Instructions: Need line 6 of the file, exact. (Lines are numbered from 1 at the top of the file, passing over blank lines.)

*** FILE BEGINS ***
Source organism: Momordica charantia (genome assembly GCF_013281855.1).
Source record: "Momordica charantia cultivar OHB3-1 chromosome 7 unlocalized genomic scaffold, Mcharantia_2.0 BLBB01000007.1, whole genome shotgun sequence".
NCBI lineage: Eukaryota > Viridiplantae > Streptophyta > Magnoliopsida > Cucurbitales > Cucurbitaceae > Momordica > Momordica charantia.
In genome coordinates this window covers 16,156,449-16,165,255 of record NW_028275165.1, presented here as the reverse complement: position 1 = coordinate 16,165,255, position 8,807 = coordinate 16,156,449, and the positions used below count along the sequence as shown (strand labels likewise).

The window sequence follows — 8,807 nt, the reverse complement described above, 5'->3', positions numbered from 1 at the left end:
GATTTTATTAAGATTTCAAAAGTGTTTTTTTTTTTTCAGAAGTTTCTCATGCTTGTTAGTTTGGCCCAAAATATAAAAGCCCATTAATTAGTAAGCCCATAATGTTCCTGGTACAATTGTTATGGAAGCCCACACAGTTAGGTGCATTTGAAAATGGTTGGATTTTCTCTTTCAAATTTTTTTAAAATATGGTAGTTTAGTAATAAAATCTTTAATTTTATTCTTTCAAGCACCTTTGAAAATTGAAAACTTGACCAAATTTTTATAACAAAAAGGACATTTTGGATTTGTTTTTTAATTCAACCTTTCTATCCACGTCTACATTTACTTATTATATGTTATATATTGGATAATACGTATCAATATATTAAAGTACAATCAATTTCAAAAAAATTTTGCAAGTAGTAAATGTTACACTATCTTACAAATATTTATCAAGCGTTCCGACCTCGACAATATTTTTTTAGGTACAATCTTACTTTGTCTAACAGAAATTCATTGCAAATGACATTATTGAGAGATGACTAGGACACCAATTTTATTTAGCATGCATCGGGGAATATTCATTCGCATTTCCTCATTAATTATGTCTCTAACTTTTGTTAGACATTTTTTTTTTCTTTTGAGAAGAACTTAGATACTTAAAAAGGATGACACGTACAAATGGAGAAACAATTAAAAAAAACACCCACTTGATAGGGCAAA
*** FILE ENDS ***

GATTTTATTAAGATTTCAAAAGTGTTTTTTTTTTTTCAGAAGTTTCTCATGCTTGTTAGTTTGGCCCAAAATATAAAAGCCCATTAATTAGTAAGCCCATAATGTTCCTGGTACAATTGTTATGGAAGCCCACACAGTTAGGTGCATTTGAAAATGGTTGGATTTTCTCTTTCAAATTTTTTTAAAATATGGTAGTTTAGTAATAAAATCTTTAATTTTATTCTTTCAAGCACCTTTGAAAATTGAAAACTTGACCAAATTTTTATAACAAAAAGGACATTTTGGATTTGTTTTTTAATTCAACCTTTCTATCCACGTCTACATTTACTTATTATATGTTATATATTGGATAATACGTATCAATATATTAAAGTACAATCAATTTCAAAAAAATTTTGCAAGTAGTAAATGTTACACTATCTTACAAATATTTATCAAGCGTTCCGACCTCGACAATATTTTTTTAGGTACAATCTTACTTTGTCTAACAGAAATTCATTGCAAATGACATTATTGAGAGATGACTAGGACACCAATTTTATTTAGCATGCATCGGGGAATATTCATTCGCATTTCCTCATTAATTATGTCTCTAACTTTTGTTAGACATTTTTTTTTTCTTTTGAGAAGAACTTAGATACTTAAAAAGGATGACACGTACAAATGGAGAAACAATTAAAAAAAACACCCACTTGATAGGGCAAA